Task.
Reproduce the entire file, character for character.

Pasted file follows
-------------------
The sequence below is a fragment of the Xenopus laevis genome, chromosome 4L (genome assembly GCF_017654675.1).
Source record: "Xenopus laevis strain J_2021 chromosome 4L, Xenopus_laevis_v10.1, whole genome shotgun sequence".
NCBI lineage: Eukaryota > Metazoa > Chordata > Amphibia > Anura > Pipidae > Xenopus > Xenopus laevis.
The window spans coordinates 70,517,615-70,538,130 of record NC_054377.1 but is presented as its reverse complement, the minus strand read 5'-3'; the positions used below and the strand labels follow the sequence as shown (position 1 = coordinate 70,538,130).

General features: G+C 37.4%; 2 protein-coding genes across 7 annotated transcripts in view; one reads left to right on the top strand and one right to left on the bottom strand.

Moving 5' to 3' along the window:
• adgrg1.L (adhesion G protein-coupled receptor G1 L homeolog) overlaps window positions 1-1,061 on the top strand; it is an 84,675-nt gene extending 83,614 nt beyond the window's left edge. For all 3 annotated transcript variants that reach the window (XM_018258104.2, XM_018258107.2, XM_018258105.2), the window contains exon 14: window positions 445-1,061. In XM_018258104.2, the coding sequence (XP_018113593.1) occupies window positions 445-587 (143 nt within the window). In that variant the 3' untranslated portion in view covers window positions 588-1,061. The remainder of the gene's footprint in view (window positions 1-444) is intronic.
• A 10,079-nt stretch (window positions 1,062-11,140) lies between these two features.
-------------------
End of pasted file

The sequence below is a fragment of the Xenopus laevis genome, chromosome 4L (genome assembly GCF_017654675.1).
Source record: "Xenopus laevis strain J_2021 chromosome 4L, Xenopus_laevis_v10.1, whole genome shotgun sequence".
NCBI lineage: Eukaryota > Metazoa > Chordata > Amphibia > Anura > Pipidae > Xenopus > Xenopus laevis.
The window spans coordinates 70,517,615-70,538,130 of record NC_054377.1 but is presented as its reverse complement, the minus strand read 5'-3'; the positions used below and the strand labels follow the sequence as shown (position 1 = coordinate 70,538,130).

General features: G+C 37.4%; 2 protein-coding genes across 7 annotated transcripts in view; one reads left to right on the top strand and one right to left on the bottom strand.

Moving 5' to 3' along the window:
• adgrg1.L (adhesion G protein-coupled receptor G1 L homeolog) overlaps window positions 1-1,061 on the top strand; it is an 84,675-nt gene extending 83,614 nt beyond the window's left edge. For all 3 annotated transcript variants that reach the window (XM_018258104.2, XM_018258107.2, XM_018258105.2), the window contains exon 14: window positions 445-1,061. In XM_018258104.2, the coding sequence (XP_018113593.1) occupies window positions 445-587 (143 nt within the window). In that variant the 3' untranslated portion in view covers window positions 588-1,061. The remainder of the gene's footprint in view (window positions 1-444) is intronic.
• A 10,079-nt stretch (window positions 1,062-11,140) lies between these two features.